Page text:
Riccobono also stated, "I recently spent time at Apple's headquarters talking about accessibility and critical concerns we have heard from blind people. We simply want Apple to continue to discuss with us what measures the company can put in place to ensure accessibility. The resolution does not state what measures we want, or demand that Apple implement any policy in particular," adding that the group's discussions with Apple are "similar to the dialog we want to continue to facilitate with all of the players in this industry, including Amazon, Google, and Microsoft."

He concluded, "The stakes are too high for the blind to settle for hit-or-miss accessibility. They are nothing less than whether the blind will be equal and included or isolated and excluded in a world driven by personal technology. Everyone agrees that the status quo is not acceptable. We must, and we will, try to change it."

NFB echo Stevie Wonder's praise for Apple's accessibility efforts

Nearly three years ago, Stevie Wonder gave a similar shoutout to Steve Jobs for Apple's pioneering efforts to make the iPhone and iPad fully accessible to disabled users.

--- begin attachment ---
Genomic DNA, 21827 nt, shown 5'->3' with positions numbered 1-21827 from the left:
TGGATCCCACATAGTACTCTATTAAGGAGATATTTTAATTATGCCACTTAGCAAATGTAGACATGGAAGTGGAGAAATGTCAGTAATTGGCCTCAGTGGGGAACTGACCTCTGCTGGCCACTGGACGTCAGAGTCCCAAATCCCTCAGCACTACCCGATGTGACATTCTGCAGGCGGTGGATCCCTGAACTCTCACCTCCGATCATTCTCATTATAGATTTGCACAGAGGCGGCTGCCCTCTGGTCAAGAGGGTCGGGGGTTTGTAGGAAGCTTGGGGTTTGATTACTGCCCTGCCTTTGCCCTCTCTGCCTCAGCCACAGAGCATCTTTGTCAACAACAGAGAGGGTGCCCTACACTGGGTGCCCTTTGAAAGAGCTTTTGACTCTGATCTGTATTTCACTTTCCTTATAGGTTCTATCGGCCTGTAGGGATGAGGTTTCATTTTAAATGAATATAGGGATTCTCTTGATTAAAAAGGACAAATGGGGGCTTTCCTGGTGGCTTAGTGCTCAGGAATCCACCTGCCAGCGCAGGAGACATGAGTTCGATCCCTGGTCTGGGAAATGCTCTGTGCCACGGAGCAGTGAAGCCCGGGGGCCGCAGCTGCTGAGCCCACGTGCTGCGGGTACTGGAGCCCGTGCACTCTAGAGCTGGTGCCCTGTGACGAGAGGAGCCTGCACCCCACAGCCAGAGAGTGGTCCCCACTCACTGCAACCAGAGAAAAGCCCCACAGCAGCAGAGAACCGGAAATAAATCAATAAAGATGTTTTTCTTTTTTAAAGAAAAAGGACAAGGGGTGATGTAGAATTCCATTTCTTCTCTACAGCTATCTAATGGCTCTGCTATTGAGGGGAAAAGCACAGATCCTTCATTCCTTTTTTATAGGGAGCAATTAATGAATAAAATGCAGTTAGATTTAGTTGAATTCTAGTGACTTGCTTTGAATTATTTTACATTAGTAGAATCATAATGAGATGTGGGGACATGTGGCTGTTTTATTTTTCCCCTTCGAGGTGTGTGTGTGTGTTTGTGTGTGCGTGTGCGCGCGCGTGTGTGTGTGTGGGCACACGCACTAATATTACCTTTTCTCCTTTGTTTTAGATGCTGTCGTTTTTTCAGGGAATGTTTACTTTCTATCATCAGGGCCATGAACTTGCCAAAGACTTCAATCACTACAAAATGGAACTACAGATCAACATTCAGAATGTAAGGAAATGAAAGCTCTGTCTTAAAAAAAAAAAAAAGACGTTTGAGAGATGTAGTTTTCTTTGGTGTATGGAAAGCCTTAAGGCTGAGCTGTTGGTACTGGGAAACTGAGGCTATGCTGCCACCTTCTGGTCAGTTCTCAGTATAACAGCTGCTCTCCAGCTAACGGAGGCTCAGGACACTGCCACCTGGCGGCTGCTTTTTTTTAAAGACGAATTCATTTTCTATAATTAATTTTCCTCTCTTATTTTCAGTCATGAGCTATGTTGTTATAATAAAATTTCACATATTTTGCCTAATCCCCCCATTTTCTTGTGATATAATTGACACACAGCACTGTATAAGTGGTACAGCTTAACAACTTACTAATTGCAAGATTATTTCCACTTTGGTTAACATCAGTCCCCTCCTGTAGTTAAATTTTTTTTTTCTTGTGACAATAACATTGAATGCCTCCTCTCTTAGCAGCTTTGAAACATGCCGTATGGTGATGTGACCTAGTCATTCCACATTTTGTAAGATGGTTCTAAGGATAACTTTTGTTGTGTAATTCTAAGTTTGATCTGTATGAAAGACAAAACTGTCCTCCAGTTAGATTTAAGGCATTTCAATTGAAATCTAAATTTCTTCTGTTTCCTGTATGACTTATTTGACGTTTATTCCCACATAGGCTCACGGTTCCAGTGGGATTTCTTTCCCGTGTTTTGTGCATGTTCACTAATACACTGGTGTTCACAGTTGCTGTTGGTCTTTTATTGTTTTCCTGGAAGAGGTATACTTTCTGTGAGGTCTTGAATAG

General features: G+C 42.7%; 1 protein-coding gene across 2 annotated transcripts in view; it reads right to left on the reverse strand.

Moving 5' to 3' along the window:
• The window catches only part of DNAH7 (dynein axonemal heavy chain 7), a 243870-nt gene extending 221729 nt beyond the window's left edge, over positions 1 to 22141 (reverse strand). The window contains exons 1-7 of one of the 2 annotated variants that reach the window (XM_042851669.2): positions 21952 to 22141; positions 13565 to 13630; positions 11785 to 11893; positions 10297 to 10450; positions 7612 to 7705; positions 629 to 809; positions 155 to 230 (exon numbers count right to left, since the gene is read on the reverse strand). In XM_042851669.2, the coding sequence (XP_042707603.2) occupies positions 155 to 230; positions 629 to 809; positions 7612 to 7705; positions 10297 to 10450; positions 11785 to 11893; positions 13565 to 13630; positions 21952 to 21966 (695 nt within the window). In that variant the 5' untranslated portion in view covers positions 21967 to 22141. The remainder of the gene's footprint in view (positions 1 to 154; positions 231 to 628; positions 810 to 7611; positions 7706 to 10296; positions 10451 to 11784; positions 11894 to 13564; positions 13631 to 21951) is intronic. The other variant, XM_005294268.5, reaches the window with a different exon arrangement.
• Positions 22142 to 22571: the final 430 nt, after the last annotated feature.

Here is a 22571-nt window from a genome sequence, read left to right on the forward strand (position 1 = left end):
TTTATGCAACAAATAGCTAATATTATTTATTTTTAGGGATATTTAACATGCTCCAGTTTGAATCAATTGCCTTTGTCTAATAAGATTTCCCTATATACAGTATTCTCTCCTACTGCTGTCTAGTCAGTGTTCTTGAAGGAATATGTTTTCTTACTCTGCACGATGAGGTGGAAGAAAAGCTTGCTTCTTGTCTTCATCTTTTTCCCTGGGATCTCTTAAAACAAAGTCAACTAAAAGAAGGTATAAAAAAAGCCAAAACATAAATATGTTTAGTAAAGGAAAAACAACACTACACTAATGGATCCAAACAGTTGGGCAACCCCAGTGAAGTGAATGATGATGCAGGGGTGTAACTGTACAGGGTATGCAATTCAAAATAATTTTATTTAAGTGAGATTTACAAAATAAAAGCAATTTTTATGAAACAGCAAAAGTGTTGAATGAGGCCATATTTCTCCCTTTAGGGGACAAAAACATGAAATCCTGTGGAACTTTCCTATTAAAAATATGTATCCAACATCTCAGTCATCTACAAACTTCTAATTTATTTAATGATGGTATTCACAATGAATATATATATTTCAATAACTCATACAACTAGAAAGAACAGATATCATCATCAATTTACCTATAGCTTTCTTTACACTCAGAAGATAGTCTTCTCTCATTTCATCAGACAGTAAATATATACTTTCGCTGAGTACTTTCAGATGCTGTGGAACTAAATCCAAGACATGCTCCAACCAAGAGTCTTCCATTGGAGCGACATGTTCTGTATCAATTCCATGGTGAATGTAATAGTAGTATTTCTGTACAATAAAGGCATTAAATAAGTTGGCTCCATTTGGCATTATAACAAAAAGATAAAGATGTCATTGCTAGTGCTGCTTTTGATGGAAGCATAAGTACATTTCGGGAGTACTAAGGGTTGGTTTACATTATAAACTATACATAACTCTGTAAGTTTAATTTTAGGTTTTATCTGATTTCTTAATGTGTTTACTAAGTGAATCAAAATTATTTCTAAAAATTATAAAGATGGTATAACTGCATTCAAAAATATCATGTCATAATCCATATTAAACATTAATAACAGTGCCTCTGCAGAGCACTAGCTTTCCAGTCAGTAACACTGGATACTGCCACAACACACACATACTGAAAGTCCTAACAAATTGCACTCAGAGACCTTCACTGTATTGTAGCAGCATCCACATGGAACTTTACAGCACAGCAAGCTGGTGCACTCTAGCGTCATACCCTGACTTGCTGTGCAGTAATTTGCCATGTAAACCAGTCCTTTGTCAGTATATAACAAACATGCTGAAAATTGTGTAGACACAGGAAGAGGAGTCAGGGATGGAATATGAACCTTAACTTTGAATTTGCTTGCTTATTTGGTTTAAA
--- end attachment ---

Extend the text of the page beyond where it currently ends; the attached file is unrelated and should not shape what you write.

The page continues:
"I want you all to give a hand to someone that you know whose health is very bad at this time," the performer stated on stage in late 2011. "His company took the challenge in making his technology accessible to everyone. In the spirit of caring and moving the world forward, Steve Jobs."

He added, "because there's nothing on the iPhone or iPad that you can do that I can't do. As a matter of fact, i can be talking to you, you can be looking at me, and I can be doing whatever I need to do and you don't even know what I'm doing!"

Apple is expanding its support for new accessibility features in iOS 8 and OS X Yosemite, including new APIs and tools to make it even easier for developers to add accessibility support in their third party apps, in addition to testing their implementations to make sure they work well for users who rely on accessibility features.
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Comments

  • Reply 1 of 40
    robin huberrobin huber Posts: 3,246member
    Sloppy reporting making Apple look bad? Shocker! But I thought it was only new media that did that . . .
  • Reply 2 of 40
    mpantonempantone Posts: 1,354member

    There is sloppy reporting everywhere.

     

    True journalism died in the Nineties.

  • Reply 3 of 40
    bobschlobbobschlob Posts: 1,074member

    First sentence; body of article:

    Mark A. Riccobono  (who is the… blah blah blah?)  addressed Apple and the NFB's…

     

    Who the hell is he? It should state title (or something) right after his name.

    (Composition 101)

  • Reply 4 of 40
    mpantonempantone Posts: 1,354member

    Quod erat demonstrandum

     

    (Sadly.)

  • Reply 5 of 40
    tallest skiltallest skil Posts: 43,399member
    Originally Posted by BobSchlob View Post

    Mark A. Riccobono  (who is the… blah blah blah?)